Civil Disobedience Required: An Interview With Extinction Rebellion’s Miriam Robinson

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Extinction rebellion

Hundreds of police officers from other forces were called in last week to back up London’s Metropolitan police, as it tried to clear climate change protests from parts of the city that had successfully brought those areas to a standstill.

The Extinction Rebellion protests began blocking major thoroughfares throughout London on 15 April. And despite key areas being dispersed over the weekend, many of the protesters continued on into a second week. And over 1,000 of them were willing to be arrested for the cause.

“It’s been a really challenging operation. They’re using very dynamic communications. And very dynamic tactics,” Metropolitan police commissioner Cressida Dick told the BBC. “We haven’t seen anything like this in this city or around the country before”.

And the message of the recently-established protest movement that managed to bring areas of London to a grinding halt is politicians and governments are not doing anything about the ecological crisis that’s gripping the world, so it’s time the public took matters into its own hands.

The power of protest

The Extinction Rebellion Australia website asserts that the Earth is right now facing mass species extinction and societal collapse. Although, it’s still possible to avert the worst of it by bringing about an end to ecological and social injustices.

Given this set of circumstances, the movement suggests that citizens have a “moral duty to rebel” in order to save the planet for future generations. And it points to past nonviolent civil disobedience movements as proof that this method of demonstrating is the most effective.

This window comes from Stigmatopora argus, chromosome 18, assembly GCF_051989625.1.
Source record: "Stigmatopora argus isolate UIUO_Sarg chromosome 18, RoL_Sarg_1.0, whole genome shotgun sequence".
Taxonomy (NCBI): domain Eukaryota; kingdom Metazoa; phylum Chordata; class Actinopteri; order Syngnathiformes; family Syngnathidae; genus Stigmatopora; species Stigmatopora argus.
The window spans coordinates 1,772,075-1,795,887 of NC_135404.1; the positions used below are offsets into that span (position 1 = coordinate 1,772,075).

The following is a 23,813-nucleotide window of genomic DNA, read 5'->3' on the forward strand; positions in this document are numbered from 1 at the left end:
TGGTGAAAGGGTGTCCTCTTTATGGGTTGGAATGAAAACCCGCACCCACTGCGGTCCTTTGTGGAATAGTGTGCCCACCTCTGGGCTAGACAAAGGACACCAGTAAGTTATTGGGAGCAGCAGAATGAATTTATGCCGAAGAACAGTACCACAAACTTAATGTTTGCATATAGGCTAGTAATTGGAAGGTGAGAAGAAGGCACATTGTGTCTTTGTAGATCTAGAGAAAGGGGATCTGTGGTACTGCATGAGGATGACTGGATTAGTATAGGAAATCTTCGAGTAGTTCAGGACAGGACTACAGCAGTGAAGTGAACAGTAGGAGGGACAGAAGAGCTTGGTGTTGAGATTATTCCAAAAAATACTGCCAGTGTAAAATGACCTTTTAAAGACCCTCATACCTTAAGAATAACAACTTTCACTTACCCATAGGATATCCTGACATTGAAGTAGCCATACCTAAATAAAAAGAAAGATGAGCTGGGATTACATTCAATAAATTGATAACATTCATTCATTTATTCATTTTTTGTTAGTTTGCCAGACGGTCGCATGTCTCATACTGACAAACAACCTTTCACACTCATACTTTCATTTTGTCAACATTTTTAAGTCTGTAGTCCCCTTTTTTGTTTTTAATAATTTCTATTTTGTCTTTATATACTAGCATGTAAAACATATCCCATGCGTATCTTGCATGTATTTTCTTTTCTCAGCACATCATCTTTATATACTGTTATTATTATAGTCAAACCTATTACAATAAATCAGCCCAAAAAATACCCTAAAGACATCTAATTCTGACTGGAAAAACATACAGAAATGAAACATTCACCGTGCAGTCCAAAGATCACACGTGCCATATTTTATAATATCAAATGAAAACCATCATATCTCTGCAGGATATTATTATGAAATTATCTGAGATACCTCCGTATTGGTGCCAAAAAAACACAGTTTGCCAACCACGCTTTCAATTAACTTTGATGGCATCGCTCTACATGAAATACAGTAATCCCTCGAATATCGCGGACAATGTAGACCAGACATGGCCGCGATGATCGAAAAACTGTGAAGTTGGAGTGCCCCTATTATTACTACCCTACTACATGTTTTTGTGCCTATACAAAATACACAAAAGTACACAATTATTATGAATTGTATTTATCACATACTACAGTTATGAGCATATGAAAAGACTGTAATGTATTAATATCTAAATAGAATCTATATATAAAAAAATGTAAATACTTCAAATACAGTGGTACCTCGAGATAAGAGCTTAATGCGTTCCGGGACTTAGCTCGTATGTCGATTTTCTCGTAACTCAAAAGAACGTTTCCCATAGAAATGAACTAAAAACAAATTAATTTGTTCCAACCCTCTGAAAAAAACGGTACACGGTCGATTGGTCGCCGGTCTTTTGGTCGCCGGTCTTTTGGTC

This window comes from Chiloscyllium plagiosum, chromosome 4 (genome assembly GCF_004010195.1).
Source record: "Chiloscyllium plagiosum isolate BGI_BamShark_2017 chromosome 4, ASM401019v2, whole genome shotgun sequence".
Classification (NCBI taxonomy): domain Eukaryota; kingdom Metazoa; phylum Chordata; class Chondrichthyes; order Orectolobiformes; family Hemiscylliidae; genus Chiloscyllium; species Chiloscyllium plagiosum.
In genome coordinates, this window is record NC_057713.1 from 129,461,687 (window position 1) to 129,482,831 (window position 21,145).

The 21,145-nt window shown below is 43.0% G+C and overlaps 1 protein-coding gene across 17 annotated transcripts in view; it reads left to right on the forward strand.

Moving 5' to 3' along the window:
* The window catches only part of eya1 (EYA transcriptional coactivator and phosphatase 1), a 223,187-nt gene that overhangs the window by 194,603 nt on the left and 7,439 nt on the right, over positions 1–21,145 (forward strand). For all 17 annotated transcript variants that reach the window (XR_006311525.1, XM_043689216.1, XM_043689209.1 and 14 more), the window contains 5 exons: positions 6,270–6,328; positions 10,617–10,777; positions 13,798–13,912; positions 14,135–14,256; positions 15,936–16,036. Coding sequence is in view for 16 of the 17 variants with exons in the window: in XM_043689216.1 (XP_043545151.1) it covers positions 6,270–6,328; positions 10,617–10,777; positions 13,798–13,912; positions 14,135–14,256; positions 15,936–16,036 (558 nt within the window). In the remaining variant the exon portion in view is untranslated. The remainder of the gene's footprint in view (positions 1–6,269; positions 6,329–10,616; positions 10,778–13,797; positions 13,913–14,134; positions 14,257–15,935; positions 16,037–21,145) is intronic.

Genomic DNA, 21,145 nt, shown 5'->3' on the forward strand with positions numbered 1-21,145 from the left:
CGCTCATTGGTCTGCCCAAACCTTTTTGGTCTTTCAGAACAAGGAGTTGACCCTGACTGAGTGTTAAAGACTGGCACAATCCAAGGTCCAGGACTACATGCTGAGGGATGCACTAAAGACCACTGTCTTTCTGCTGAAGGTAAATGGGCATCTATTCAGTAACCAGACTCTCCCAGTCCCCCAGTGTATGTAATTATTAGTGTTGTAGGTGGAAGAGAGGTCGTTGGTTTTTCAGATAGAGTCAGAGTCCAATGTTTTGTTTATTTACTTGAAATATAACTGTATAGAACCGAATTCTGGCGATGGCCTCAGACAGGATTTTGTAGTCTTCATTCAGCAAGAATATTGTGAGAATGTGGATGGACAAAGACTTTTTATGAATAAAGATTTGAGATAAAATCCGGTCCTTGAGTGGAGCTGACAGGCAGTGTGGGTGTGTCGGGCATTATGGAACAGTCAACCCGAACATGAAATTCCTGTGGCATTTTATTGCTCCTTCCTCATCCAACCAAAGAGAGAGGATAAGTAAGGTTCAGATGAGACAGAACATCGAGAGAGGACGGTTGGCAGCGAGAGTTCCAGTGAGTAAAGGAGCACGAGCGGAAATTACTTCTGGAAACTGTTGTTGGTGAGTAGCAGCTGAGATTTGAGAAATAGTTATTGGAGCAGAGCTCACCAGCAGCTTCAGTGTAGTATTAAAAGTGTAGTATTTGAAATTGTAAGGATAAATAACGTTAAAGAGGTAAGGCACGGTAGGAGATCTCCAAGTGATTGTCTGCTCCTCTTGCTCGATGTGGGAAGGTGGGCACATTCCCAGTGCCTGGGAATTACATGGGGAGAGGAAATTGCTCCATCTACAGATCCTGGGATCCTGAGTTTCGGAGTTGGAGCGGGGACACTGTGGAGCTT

As the mobilising in London – as well as in 80 other cities around the world – was about to get underway, renowned environmental and political activist George Monbiot wrote, “Only rebellion will prevent an ecological apocalypse”.

Monbiot further put forth that the political class has shown itself to be “strategically incapable of addressing even short-term crises, let alone a vast existential predicament”, however the idea that simply voting in elections “is the only political action required to change a system” still prevails.

On home soil

Meanwhile, in Canberra, current prime minister Scott Morrison appeared in parliament with a lump of coal in his hand back in February 2017, spruiking the burning of the sedimentary rock, as being “an important part of our sustainable… energy future”.

Indeed, environment minister Melissa Price recently signed off on the final federal government hurdle preventing the Adani coal mine going ahead without CSIRO approval, while the PM cracked the whip at vegan protesters drawing attention to the ecological devastation of animal agriculture.

Sydney Criminal Lawyers spoke to Extinction Rebellion Australia spokesperson Miriam Robinson about time running out on the ecological clock, the significance of the events that transpired in London and how the movement is mobilising in this country.